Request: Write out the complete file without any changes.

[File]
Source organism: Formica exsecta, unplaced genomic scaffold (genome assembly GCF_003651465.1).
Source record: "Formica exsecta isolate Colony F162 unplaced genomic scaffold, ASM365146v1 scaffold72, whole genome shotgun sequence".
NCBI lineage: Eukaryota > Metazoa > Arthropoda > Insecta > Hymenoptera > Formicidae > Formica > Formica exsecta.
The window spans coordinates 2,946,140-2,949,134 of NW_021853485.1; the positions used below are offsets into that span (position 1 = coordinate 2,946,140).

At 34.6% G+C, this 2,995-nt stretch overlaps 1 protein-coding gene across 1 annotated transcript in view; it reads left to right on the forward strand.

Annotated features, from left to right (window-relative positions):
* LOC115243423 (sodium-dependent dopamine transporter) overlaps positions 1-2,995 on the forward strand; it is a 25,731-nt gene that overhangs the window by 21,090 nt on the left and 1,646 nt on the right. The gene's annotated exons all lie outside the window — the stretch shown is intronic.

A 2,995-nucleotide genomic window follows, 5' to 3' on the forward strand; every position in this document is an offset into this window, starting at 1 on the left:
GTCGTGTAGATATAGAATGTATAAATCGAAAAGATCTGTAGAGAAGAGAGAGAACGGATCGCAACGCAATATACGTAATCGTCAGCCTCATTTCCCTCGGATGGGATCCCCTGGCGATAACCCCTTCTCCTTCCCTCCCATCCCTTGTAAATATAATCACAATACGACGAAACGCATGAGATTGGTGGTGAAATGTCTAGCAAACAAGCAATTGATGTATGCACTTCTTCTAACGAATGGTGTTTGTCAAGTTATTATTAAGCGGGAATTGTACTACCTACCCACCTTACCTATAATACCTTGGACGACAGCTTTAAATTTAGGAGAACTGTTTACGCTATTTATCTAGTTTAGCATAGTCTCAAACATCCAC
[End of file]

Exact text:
Source organism: Formica exsecta, unplaced genomic scaffold (genome assembly GCF_003651465.1).
Source record: "Formica exsecta isolate Colony F162 unplaced genomic scaffold, ASM365146v1 scaffold72, whole genome shotgun sequence".
NCBI lineage: Eukaryota > Metazoa > Arthropoda > Insecta > Hymenoptera > Formicidae > Formica > Formica exsecta.
The window spans coordinates 2,946,140-2,949,134 of NW_021853485.1; the positions used below are offsets into that span (position 1 = coordinate 2,946,140).

At 34.6% G+C, this 2,995-nt stretch overlaps 1 protein-coding gene across 1 annotated transcript in view; it reads left to right on the forward strand.

Annotated features, from left to right (window-relative positions):
* LOC115243423 (sodium-dependent dopamine transporter) overlaps positions 1-2,995 on the forward strand; it is a 25,731-nt gene that overhangs the window by 21,090 nt on the left and 1,646 nt on the right. The gene's annotated exons all lie outside the window — the stretch shown is intronic.

A 2,995-nucleotide genomic window follows, 5' to 3' on the forward strand; every position in this document is an offset into this window, starting at 1 on the left:
GTCGTGTAGATATAGAATGTATAAATCGAAAAGATCTGTAGAGAAGAGAGAGAACGGATCGCAACGCAATATACGTAATCGTCAGCCTCATTTCCCTCGGATGGGATCCCCTGGCGATAACCCCTTCTCCTTCCCTCCCATCCCTTGTAAATATAATCACAATACGACGAAACGCATGAGATTGGTGGTGAAATGTCTAGCAAACAAGCAATTGATGTATGCACTTCTTCTAACGAATGGTGTTTGTCAAGTTATTATTAAGCGGGAATTGTACTACCTACCCACCTTACCTATAATACCTTGGACGACAGCTTTAAATTTAGGAGAACTGTTTACGCTATTTATCTAGTTTAGCATAGTCTCAAACATCCAC